Some Manchester United Fans Have The Gall To Want Mourinho Out When West Ham Fans Get David Moyes!

Posted: November 7, 2017 in Arsenal, Chelsea, European Football, Football, Jose Mourinho, Manchester United, Opinion, Premier League
Tags: , , ,

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Manchester United fans are a fickle bunch. The club sit second in the Premier League. They need one more point to ensure qualification to the knockout stage of the Champion’s League, having won EVERY game they have played, they are in the quarter-finals of the Carabao Cup and last season they picked up two major trophies.

At ANY other club, with the possible exception of Real Madrid, this would be seen as success. José Mourinho would be hailed the conquering hero and there would be talk of a statue being erected outside the ground.

Not, however, at Manchester United. Well certainly not from some of the fans who, rather stupidly, want him out. As is always the case when these little factions have one of their rants, they do not suggest an alternative.

They didn’t want David Moyes, then they didn’t want Louis van Gaal and now they don’t want Mourinho. The problem is that these people don’t know who they DO want. They are almost like professional mourners. Their sole purpose in life is to find something to be unhappy about and to then spend their time letting the rest of the world know how unhappy they are, even when there is nothing to be unhappy about.

Like a spoilt child who has quickly grown tired of the new toy for which he kept crying, they now want a replacement, they just don’t know what!

One of the problems here, of course, is the now worldwide availability of instant communication. An unhappy “fan” in India can find a soulmate in the USA and it will grow from there.

Having spent 26 years with Sir Alex Ferguson as manager, it is difficult for some United supporters to come to terms with anybody else, indeed, some don’t even know anybody else.

Well, here’s a little secret for the younger generation of supporters. Back in the sixties Manchester United were still the best supported club in England by a long way. They had a charismatic Scottish manager and three of the best players in the world. They played entertaining football and people flocked to see them.

They had many, many seasons when they won nothing at all but hey, that didn’t matter, right? They were playing attractive football.

Is that what the supporters of today are pining for a return to? Because, unfortunately for them, Mourinho has been employed to win. He has been employed to win games and trophies and has made an excellent and unprecedented start to his United tenure.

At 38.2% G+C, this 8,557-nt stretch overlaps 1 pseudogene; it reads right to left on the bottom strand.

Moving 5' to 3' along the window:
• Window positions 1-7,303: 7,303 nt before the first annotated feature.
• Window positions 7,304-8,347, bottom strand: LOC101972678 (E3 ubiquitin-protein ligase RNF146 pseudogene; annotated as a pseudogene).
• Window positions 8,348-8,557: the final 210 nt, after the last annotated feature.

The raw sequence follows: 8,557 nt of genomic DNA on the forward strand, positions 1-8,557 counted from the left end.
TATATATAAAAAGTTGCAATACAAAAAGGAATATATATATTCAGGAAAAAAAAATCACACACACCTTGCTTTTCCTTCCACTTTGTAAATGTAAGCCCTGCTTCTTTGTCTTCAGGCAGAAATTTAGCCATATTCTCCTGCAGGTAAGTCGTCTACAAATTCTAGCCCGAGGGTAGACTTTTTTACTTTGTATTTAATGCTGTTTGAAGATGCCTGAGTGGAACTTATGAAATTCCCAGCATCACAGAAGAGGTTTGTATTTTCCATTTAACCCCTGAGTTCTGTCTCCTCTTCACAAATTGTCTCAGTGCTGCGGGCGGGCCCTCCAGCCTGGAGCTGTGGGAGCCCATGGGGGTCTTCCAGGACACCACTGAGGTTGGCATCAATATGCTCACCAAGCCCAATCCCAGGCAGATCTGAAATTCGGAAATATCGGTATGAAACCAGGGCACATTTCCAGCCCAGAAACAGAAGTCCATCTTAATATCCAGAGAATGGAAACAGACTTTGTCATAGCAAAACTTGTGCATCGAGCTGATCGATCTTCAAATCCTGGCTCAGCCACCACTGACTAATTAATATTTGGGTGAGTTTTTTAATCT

He is still on course for a very successful season and, where possible, he likes his team to play attractive, attacking football. This, in his mind, is not a requirement when visiting Stamford Bridge, Anfield or The Etihad, in the same way as it won’t be a priority in Champion’s League away games.

Now, he may be wrong. He may very well have collected three points from the games against Liverpool and Chelsea had he adopted a different approach, we will never know. But there is no point expecting Mourinho to change his entire philosophy because he gets a couple of results that are not to the fans liking.

José Mourinho is the best manager in the world at winning trophies. He is at Manchester United, hopefully for the long run. He will not bow to fan pressure to change his methods.

It is the fans who need to get behind him, not the other way round and some of these fair-weather supporters who only want to be associated with United when they are winning need to go and find another club to complain about.


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Talking of people losing the plot, with another “decision of the year” contender, West Ham United have appointed the real “specialist in failure” as their new manager.

In a display of obviously twisted logic, the owners have already decided that spending next season in the Championship will be good for the players and fans and have recruited David Moyes to ensure that it happens.

Having left Manchester United rather worse off than when he joined them, he spent a while in Sociedad where he learned that his hotel did a rather good plate of egg and chips. He also managed to grasp the complexities of counting to four in the local language. He did not learn how to prevent the club from being relegated.

He returned to England, where his command of the language is only marginally better than it was in Spain, and was offered the Sunderland job. In no time at all he had them bottom of the Premier League and in a relegation dogfight which he subsequently lost.

As was the case in Spain, as soon as he realised that relegation was to be the result of his efforts, he jumped ship, blaming everybody bar himself for yet another failure.

Now, Davids Sullivan and Gold are proving, yet again, that their combined knowledge of football would sit nicely and neatly on the head of a safety pin and still leave enough room for a list of trophies won by their new manager.

At least they have only given him a six-month contract which already indicates that they don’t fully trust that he can do the job!

What is it about this industry that it gives such rewards to such failures? In which other area of employment could you fail and be fired THREE times and still be given a very highly paid job doing exactly what you have just been fired for!!!?

 

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